Good luck to all of our Elementary Interscholastic Riding Association riders at Nationals April 14th and 15th! Sign Ups now open for next season! Visit EIRA at www.ponyeira.com Facebook: Elementary Interscholastic Riding Association Instagram: EIRAridingAssociation YouTube: EIRA Riding Association Twitter: @EIRAridingAssoc
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Judges Perspective by Paisley Alumni Ambassador Ella Doerr
Junior rider Ella Doerr interviews Linda Andrisani
Don’t you think if you were judging that would be pretty impressive to you? That people try that hard to make you like what they are doing? Yes, I would. That’s pretty cool.
Linda Andrisani is considered a top hunter and equitation judge. She was kind enough to allow me to interview her over the phone, late one night after a long day of judging. I felt very lucky to get to ask her my questions when judges of her caliber seem so unapproachable in their world of expertise. She spoke with enthusiasm and had me laughing many times. I could tell she really cared about the sport and her responses carried an authority of someone who has a deep history of knowledge. I hope I get to meet her in person sometime. I would be honored too.
How long have you been judging? I have been judging for 36 years. They gave me a 30 year pin and they said they didn’t have one for over 35 years yet. They said they would have to make me one for my 40th. I’m almost there. 36 years already, that’s older than you isn’t it? Yeah, it is. I’m 14. That’s what I thought. What’s one of your favorite shows to judge? Capital Challenge Horse show and I love judging the Pre-Green Incentive and the Derby Finals. What do like the most about judging? I like the fact that people try that hard to make me like their horse or their round. You know how a rider in an equitation class tries to impress the judge? And sometimes the riders try to make the horse go the best they can to impress the judge. Those are my favorite things.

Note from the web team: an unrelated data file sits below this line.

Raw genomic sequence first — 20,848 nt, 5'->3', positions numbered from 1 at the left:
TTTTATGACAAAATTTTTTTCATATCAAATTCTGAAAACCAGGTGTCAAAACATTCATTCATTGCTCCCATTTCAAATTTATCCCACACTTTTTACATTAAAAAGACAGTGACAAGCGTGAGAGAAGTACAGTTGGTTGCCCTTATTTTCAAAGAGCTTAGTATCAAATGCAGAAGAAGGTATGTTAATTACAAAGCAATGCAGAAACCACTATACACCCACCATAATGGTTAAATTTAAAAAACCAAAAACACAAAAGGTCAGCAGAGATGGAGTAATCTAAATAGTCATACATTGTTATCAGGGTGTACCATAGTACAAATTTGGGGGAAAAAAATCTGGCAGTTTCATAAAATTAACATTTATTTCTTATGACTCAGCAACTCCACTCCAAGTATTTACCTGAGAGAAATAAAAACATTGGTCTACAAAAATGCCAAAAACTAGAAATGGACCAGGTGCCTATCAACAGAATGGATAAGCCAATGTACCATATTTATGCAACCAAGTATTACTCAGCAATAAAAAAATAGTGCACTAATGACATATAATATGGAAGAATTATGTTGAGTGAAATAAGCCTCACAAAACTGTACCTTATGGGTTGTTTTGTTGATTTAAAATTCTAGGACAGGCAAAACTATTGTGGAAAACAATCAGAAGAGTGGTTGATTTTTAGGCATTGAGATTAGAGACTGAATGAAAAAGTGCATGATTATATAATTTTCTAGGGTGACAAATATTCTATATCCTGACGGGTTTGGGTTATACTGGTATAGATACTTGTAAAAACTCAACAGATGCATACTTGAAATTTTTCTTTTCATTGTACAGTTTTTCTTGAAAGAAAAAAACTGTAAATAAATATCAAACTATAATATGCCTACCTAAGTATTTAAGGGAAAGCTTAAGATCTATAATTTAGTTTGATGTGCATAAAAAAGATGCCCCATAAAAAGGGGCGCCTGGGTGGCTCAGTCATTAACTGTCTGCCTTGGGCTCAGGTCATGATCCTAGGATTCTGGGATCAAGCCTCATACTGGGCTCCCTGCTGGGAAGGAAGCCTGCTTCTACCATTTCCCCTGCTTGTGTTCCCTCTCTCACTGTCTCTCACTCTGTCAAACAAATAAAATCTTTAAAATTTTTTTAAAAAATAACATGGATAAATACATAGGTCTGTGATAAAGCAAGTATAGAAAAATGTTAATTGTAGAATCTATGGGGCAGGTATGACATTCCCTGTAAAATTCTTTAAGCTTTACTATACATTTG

What’s your biggest pet peeve as a judge? When a rider comes to the ingate and their not familiar with the course. And that the trainer and the rider have to stand at the in-gate waiting to walk in the ring, do stuff at the last minute, learn the course, think about where they are going. You need to do that before you get to the in-gate. Uh, oh, I do that sometimes. And dirty boots! I do my shoes every morning before I walk out of the hotel room. Grooms stand there and paint the horse’s feet. Can’t somebody rub that sponge over somebody’s boots? So coming to the ring and having to stand at the in-gate to learn the course makes me crazy. And I don’t understand dirty boots on riders. I don’t understand why that is a problem. What advice would you like to give to junior riders? I would recommend that they constantly spend time in the schooling area watching other riders. That’s my background of riding in training, that’s what we did. Spend time watching others in the schooling area ride or in the show ring, either one. I was always so disappointed that more young people didn’t watch Victoria Colvin ride in her junior years. I never understood why some people didn’t like her and didn’t watch her. Because when someone is very competitive and they win, they aren’t winning because they have the best animals all the time, there is so much more involved.